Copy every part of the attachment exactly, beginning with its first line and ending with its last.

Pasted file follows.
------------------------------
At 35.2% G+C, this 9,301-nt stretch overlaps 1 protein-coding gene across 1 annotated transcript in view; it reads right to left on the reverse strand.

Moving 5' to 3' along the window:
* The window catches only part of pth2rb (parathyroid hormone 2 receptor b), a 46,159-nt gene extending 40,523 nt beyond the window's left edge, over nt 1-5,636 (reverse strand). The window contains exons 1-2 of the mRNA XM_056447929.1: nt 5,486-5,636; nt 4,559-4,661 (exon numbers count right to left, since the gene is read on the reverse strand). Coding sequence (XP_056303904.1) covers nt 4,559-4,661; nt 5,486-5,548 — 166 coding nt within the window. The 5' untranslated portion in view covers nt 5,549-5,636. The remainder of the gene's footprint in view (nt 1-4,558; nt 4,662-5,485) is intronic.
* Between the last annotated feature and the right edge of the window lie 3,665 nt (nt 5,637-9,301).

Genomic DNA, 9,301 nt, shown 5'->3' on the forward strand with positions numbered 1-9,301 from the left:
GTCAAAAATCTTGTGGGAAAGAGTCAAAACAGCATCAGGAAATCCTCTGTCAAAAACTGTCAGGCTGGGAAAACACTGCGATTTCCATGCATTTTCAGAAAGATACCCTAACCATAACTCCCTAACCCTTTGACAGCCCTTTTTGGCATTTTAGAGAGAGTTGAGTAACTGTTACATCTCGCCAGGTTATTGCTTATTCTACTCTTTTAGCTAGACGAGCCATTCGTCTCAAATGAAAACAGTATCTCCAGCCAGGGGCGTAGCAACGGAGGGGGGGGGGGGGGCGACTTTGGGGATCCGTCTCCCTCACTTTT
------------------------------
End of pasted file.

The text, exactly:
At 35.2% G+C, this 9,301-nt stretch overlaps 1 protein-coding gene across 1 annotated transcript in view; it reads right to left on the reverse strand.

Moving 5' to 3' along the window:
* The window catches only part of pth2rb (parathyroid hormone 2 receptor b), a 46,159-nt gene extending 40,523 nt beyond the window's left edge, over nt 1-5,636 (reverse strand). The window contains exons 1-2 of the mRNA XM_056447929.1: nt 5,486-5,636; nt 4,559-4,661 (exon numbers count right to left, since the gene is read on the reverse strand). Coding sequence (XP_056303904.1) covers nt 4,559-4,661; nt 5,486-5,548 — 166 coding nt within the window. The 5' untranslated portion in view covers nt 5,549-5,636. The remainder of the gene's footprint in view (nt 1-4,558; nt 4,662-5,485) is intronic.
* Between the last annotated feature and the right edge of the window lie 3,665 nt (nt 5,637-9,301).

Genomic DNA, 9,301 nt, shown 5'->3' on the forward strand with positions numbered 1-9,301 from the left:
GTCAAAAATCTTGTGGGAAAGAGTCAAAACAGCATCAGGAAATCCTCTGTCAAAAACTGTCAGGCTGGGAAAACACTGCGATTTCCATGCATTTTCAGAAAGATACCCTAACCATAACTCCCTAACCCTTTGACAGCCCTTTTTGGCATTTTAGAGAGAGTTGAGTAACTGTTACATCTCGCCAGGTTATTGCTTATTCTACTCTTTTAGCTAGACGAGCCATTCGTCTCAAATGAAAACAGTATCTCCAGCCAGGGGCGTAGCAACGGAGGGGGGGGGGGGGGCGACTTTGGGGATCCGTCTCCCTCACTTTT